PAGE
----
Why does the psychedelic community keep platforming abusers?

This week, popular psychedelic website Chacruna.net decided it was time to open a frank and honest discussion about sexual misconduct in the psychedelic community.

Unfortunately, Chacruna felt that the best person to lead that discussion was known psychedelic abuser, Daniel Pinchbeck.

Pinchbeck’s abuses involved the use of substances as a “tool of seduction” (in his own words), and his victims include his own employees at Evolver.net.

It was Paul Austin of The Third Wave‘s refusal to cancel a event in which Pinchbeck was headlined as the sole guest, that catalysed a mass exodus of The Third Wave‘s team in protest.

It appears that the leaders of the psychedelic community are taking their sweet time to understand why people are consistently furious when abusers are handed a microphone while their victims are ignored.

Chacruna‘s interview with Pinchbeck was tame, at best. For an article with “Confronting” in the title, there was surprisingly little confrontation. Pinchbeck was given ample room to explain away his actions, and tell us why he should now be considered an authority on consent.

After voicing my concerns on Facebook, I was contacted by Bia Labate, the founder of Chacruna, who asked me to explain why I was personally attacking her. After making clear that there had been no such personal attack, and that I just wanted to understand why Pinchbeck was platformed, a lengthy discussion ensued.

I have promised not to share details of the conversation, but I will share that during the discussion I asked eight times for Bia to provide the reason Chacruna chose to platform Pinchbeck (rather than say, a non-abusive person), and got no answer. I asked Bia if Chacruna had contacted the victims of Pinchbeck’s abuse before publishing the interview, and I got no answer.

My questions were deflected by Bia directing me to Chacruna‘s series on Sex, Power and Psychedelics, and their newest resource “The Ayahuasca Community Guide for the Awareness of Sexual Abuse.” But that doesn’t explain why Chacruna are so keen to platform an abuser as part of their promotion of a pro-consent campaign.

Since my unsatisfactory discussion with Bia, I have asked publicly for Chacruna to answer these questions:

  • Did you contact Pinchbeck’s victims before publishing this piece?
  • Will you also interview someone who can provide a criticism of Pinchbeck within the same article?
  • What was the justification for interviewing a known abuser rather than an expert on consent or sexuality?

This is the response I received, the following day:

chacruna response

So Chacruna did not even try to contact victims (and it’s not hard to find them). They are not interested in adding balance to their piece, only in publishing counter-pieces that they don’t have to spend time writing themselves. And again, they resist accountability by pointing to their other resources.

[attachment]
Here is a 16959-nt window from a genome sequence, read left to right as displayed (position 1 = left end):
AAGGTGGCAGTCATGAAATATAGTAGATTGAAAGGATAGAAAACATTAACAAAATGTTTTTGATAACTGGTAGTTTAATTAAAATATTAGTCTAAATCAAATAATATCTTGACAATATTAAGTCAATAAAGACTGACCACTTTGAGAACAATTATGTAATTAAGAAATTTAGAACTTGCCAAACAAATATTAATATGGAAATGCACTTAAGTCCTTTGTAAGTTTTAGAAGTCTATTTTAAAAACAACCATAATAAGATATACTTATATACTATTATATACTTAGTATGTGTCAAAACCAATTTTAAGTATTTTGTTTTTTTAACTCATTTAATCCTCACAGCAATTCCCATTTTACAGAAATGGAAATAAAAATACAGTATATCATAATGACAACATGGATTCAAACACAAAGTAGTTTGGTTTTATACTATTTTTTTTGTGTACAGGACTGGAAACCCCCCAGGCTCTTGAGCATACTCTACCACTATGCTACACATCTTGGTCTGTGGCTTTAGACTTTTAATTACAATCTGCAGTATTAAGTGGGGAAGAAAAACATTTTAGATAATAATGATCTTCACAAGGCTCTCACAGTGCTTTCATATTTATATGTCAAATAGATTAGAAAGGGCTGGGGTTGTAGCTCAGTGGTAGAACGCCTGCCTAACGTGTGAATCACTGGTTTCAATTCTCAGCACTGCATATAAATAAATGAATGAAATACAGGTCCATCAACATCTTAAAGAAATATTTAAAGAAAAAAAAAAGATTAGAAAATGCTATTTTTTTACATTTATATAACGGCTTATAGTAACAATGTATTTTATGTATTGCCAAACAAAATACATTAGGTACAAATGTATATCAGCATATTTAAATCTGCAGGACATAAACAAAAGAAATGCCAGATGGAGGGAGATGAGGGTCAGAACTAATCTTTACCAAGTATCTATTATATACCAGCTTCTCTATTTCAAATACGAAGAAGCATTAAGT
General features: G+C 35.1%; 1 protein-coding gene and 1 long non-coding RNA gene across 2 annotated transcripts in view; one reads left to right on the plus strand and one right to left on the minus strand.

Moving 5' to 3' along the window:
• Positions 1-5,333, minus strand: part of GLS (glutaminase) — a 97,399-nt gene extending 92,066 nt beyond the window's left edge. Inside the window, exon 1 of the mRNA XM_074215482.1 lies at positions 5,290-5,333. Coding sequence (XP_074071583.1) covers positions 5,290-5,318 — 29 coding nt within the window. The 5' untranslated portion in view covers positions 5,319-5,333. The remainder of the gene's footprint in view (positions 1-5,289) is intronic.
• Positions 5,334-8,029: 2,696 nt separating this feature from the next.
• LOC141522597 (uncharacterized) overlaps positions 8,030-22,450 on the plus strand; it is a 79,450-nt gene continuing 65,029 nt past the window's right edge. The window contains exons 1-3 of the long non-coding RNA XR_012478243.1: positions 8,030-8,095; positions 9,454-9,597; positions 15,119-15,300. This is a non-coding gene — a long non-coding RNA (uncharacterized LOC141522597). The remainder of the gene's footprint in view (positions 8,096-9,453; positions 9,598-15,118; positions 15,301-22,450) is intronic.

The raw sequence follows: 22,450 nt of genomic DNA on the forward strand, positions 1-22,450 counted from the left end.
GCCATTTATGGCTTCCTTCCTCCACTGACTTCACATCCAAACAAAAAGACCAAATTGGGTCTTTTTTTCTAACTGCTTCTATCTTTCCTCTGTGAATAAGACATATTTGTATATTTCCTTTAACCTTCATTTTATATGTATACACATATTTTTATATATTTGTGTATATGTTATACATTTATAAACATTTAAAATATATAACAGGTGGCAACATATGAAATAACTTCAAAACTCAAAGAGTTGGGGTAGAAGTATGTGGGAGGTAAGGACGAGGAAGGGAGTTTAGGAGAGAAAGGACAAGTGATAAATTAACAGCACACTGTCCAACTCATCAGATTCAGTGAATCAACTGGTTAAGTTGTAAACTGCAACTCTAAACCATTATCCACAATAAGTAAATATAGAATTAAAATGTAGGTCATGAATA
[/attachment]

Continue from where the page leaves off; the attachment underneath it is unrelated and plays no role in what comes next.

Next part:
I don’t believe these are valid justifications for careless journalism.

There are certainly justifications for platforming abusers, and especially reformed abusers, in specific circumstances. If victims have agreed they are comfortable with it, it can be useful for reformed abusers to express themselves, show how they’ve changed, and give advice that may help prevent future abuses.

But it is not appropriate to give known abusers a pedestal on which to proselytise and promote themselves. It is not appropriate to leave them uncontested and held unaccountable. And it is not appropriate to present them as a trusted authority on consent, when they have shown a complete lack of understanding of it in the past.

This approach is disrespectful to victims of sexual abuse, and potentially empowers future abusers.

It seems that the first part of our discussion about sexual misconduct in the psychedelic community needs to be: “Why do we insist on repeatedly platforming sexual abusers?”

4 thoughts on “Why does the psychedelic community keep platforming abusers?

  1. Wow. I don’t really follow all the psychedelic politics. I have a friend who is into using psychedelics for counseling is really interested in that.

    I think it is interesting and also kind of funny that a drug that is basically sole purpose is to unhinge conceptual structures, is the center of people trying to hinge ethics onto it.

    If that makes any sense.

    The thing about psychedelics is that it distorts perception. Of course those distortions can be structured into every sort of meaning imaginable. And it’s funny that there are people that enjoy the feeling of psychedelics so much that you’re trying to construct an ethical platform around being able to use stuff that basically is “unethical” in its very nature of its interaction with human chemistry.

    Part of taking psychedelics is having sex. And it’s interesting and kind of funny to me that people are trying to find rules when you’re in a state which has difficulty even understanding what the rules are under certain conditions.


      • Yea. I agree: abusers should be ostracized at least, if not punished. Your post👍🏾

        I suppose in the 90s when I wanna doing my heroic doses, psychedelics were still kinda “the wilderness”. Like the last frontier of the unknown. Let’s dose and just see what happens. No rules.

        So, it seems as little contradictory to me: to tame psychedelics seems contrary to the reason for taking them.

        What would you say the point of all the psychedelics stuff now a days is? Like this guy who is so famous but again (just like a mirror of the larger society ) just another bastion of unchecked abuse of male privilege, what was his deal?


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